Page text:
Table of Contents
- Retailers are closing stores and adding warehouse space as shopper spending shifts online amid the pandemic.
- “Demand for good, old-fashioned warehousing has jumped exponentially,” said Tom Stringer, head of site selection for the business consulting firm BDO.
- Spikes in demand for certain products have pushed some supply chains to their limits, leading to widespread shortages.
- This has exposed a weakness in “just-in-time” inventory management models, and is driving some retailers to keep more products on hand.
- Visit Business Insider’s homepage for more stories.
Warehouses are suddenly among some of the hottest real-estate assets in the US.
The pandemic is driving up demand for these spaces, which are generally large, no-frills industrial buildings used for commercial purposes like inventory storage, data centers, and logistics hubs.
“Demand for good, old-fashioned warehousing has jumped exponentially,” Tom Stringer, head of site selection for the business consulting firm BDO, said in an interview with Business Insider.
Warehouse and distribution rents rose 5.6% year-over-year to an average of $6.68 per square foot in the second quarter, which is an all-time-high, according to the real estate service company CBRE. Meanwhile, warehouse vacancy rates stood at a near-record low of 4.7%, CBRE data shows.
There are a couple keys reasons why companies are clamoring for warehouse space right now.
As fears over COVID-19 closed businesses and kept people at home, a record portion of retail spending has shifted online. Moody’s Analytics REIS, a commercial real estate-focused arm of Moody’s Analytics, estimates that the share of ecommerce spending relative to total retail sales increased from 11.4% at the end of 2019 to a historic 16.4% in the months of March and April alone.
This surge in online sales has pushed some supply chains to their limits, leading to shortages of essentials like toilet paper and soap, as well as entertainment goods like bicycles, puzzles, and inflatable pools.
Companies that rely on “just-in-time” inventory management models, which try to minimize product storage through careful demand forecasting, have been particularly hard hit.
“Just-in-time” inventory models are lauded for their low cost and efficiency. But they are ill-equipped to handle unexpected events, Stringer said.
Some companies are now looking to increase their stock of certain products to manage through the current crisis. This is part of what’s driving the need for more storage space.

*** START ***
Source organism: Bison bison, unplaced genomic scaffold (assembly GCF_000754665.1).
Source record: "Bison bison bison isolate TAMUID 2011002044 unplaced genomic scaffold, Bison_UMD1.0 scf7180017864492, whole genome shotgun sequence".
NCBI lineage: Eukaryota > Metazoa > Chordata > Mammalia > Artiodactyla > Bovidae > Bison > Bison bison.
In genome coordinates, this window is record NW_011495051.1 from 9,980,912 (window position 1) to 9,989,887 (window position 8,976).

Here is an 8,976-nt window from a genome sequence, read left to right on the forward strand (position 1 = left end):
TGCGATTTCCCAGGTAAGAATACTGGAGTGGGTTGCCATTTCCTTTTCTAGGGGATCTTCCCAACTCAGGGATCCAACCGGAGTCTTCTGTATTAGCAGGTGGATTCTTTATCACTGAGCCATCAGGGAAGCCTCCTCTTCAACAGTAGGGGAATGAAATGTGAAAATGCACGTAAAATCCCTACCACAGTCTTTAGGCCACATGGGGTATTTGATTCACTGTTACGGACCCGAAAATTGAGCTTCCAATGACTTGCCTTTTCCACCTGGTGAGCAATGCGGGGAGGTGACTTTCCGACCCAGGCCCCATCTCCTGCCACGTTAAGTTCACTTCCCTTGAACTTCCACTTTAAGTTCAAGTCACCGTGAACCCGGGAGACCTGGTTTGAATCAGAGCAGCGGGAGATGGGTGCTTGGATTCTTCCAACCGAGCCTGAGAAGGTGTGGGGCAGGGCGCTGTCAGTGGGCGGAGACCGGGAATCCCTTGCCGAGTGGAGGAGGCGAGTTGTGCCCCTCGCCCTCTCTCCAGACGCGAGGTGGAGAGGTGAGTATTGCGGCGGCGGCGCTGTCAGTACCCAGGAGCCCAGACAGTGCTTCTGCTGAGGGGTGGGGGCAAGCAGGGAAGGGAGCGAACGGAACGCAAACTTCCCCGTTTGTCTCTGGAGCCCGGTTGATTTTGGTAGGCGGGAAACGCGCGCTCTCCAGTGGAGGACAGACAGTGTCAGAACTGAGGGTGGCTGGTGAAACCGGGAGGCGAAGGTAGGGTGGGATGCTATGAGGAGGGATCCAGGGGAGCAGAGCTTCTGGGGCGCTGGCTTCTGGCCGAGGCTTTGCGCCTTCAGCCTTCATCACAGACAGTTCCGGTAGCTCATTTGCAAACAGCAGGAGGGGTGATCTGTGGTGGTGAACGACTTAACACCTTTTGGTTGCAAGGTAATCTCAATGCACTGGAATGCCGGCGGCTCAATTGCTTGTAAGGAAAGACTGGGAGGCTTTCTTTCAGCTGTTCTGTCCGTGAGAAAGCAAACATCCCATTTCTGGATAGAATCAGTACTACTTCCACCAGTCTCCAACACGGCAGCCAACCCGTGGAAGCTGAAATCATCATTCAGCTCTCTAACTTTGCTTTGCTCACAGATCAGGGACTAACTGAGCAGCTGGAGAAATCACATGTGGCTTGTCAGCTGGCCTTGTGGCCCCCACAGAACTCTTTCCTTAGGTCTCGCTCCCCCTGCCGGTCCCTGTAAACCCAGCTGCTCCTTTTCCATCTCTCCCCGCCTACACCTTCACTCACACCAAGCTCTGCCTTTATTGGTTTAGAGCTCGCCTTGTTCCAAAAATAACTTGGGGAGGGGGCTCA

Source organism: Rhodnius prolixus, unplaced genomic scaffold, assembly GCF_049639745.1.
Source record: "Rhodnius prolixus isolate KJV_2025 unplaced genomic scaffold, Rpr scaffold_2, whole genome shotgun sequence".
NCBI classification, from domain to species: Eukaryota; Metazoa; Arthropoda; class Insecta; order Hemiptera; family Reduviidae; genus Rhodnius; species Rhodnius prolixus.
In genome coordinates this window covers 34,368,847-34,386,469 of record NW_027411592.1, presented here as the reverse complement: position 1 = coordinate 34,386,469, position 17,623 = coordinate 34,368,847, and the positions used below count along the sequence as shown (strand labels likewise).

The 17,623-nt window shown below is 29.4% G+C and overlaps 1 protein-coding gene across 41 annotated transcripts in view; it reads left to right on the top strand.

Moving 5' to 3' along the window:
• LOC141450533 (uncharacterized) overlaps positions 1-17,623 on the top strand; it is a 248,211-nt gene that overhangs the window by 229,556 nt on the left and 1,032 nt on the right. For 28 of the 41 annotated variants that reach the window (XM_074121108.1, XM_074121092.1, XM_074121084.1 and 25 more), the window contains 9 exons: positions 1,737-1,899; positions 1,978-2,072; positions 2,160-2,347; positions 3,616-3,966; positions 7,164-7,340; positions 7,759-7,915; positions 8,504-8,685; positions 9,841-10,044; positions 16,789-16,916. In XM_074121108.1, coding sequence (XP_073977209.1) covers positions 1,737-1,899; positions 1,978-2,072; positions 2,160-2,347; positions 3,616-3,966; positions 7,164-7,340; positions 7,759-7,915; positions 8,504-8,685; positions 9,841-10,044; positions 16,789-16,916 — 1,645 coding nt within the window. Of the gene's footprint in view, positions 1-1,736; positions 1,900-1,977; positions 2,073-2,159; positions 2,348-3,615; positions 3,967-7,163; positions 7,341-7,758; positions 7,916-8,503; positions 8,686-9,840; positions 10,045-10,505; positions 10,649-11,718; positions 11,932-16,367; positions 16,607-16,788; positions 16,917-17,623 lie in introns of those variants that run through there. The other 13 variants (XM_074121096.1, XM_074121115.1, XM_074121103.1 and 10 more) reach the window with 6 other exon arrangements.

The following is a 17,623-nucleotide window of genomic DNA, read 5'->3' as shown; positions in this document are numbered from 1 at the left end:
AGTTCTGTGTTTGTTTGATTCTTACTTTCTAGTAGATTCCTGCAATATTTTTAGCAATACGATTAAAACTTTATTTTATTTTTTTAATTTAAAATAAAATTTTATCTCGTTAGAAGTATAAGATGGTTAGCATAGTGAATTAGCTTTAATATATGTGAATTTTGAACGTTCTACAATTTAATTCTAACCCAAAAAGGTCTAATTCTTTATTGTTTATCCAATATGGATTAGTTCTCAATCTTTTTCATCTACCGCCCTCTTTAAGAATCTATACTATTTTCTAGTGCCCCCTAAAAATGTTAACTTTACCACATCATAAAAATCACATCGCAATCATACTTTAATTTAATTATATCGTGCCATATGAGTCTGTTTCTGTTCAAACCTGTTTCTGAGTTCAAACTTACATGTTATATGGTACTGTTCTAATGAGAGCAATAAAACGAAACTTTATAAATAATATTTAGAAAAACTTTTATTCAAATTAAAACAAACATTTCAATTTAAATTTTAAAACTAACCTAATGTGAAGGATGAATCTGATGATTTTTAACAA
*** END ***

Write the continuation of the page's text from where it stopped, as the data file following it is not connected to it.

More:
“There needs to be some inventory on hand because the just-in-time inventory model fails completely in the crisis,” Stringer said. “I think that people have come to that realization, and instantly space has — from a warehousing [perspective] — started to get gobbled up.”
Ecommerce companies demand three times more warehouse space than physical retailers
Shifts to online spending may also have an outsized impact on the industrial real-estate market because ecommerce companies tend to need more warehousing space than brick-and-mortar retailers, according to data from Prologis, which is the largest owner of industrial space in the US.
Prologis estimates that ecommerce retailers need about three times the warehouse space to generate comparable revenues relative to brick-and-mortar sales, Victor Calanog, Chief CRE Economist at Moody’s Analytics REIS, wrote in a research note.
“To generate $1 billion of revenue, a brick and mortar retailer needs about 350,000 to 400,000 square feet of warehouse/distribution space while an e-commerce retailer needs about 1.2 million square feet,” Calanog wrote.
Online retailers also tend to stock a larger variety of products — which requires more warehouse space — than brick-and-mortar retailers, Calanog said.
Retailers are adding warehouse space as stores close
Interest in warehouse space is rising at the same time that retailers are closing thousands of stores. Some of those stores could be converted for warehousing purposes, experts said.
Amazon and the largest US mall operator, Simon Property Group, have explored converting former Sears and JCPenney locations into distribution centers, the Wall Street Journal recently reported. (In response to the report, an Amazon representative told Business Insider that the company would not comment on “rumors or speculation.”)
Shopping malls tend to be located in suburban, heavily populated areas. This could make them a prime area for a distribution centers because they could reduce the distance products must travel on the last leg of their journey to customers.
In general, conversions of malls, hotels, and other properties will become increasingly common, Calanog said in a phone interview.
“I think that there will be an increasing trend for repurposing, not just malls, but big properties in general, to accommodate increased economic demand for specific services,” he said.
The ability to effectively repurpose space — such as turning a closed hotel into a medical facility — will separate the “winners” from the “losers” after the current crisis, he said.